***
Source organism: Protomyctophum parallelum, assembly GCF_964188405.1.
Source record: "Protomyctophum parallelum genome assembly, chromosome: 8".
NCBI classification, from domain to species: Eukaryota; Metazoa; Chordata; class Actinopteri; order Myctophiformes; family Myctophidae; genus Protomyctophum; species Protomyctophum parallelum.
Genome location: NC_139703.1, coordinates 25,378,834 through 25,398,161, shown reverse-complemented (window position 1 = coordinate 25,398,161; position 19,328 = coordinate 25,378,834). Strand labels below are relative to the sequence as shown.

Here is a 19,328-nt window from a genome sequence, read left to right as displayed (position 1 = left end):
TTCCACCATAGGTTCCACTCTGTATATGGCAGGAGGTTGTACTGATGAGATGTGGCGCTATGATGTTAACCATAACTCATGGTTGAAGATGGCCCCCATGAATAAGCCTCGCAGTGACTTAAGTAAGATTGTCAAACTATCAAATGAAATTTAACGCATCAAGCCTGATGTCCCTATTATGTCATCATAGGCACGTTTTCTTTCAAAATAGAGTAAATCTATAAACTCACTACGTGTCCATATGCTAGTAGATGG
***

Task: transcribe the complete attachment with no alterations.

Source organism: Protomyctophum parallelum, assembly GCF_964188405.1.
Source record: "Protomyctophum parallelum genome assembly, chromosome: 8".
NCBI classification, from domain to species: Eukaryota; Metazoa; Chordata; class Actinopteri; order Myctophiformes; family Myctophidae; genus Protomyctophum; species Protomyctophum parallelum.
Genome location: NC_139703.1, coordinates 25,378,834 through 25,398,161, shown reverse-complemented (window position 1 = coordinate 25,398,161; position 19,328 = coordinate 25,378,834). Strand labels below are relative to the sequence as shown.

Here is a 19,328-nt window from a genome sequence, read left to right as displayed (position 1 = left end):
TTCCACCATAGGTTCCACTCTGTATATGGCAGGAGGTTGTACTGATGAGATGTGGCGCTATGATGTTAACCATAACTCATGGTTGAAGATGGCCCCCATGAATAAGCCTCGCAGTGACTTAAGTAAGATTGTCAAACTATCAAATGAAATTTAACGCATCAAGCCTGATGTCCCTATTATGTCATCATAGGCACGTTTTCTTTCAAAATAGAGTAAATCTATAAACTCACTACGTGTCCATATGCTAGTAGATGG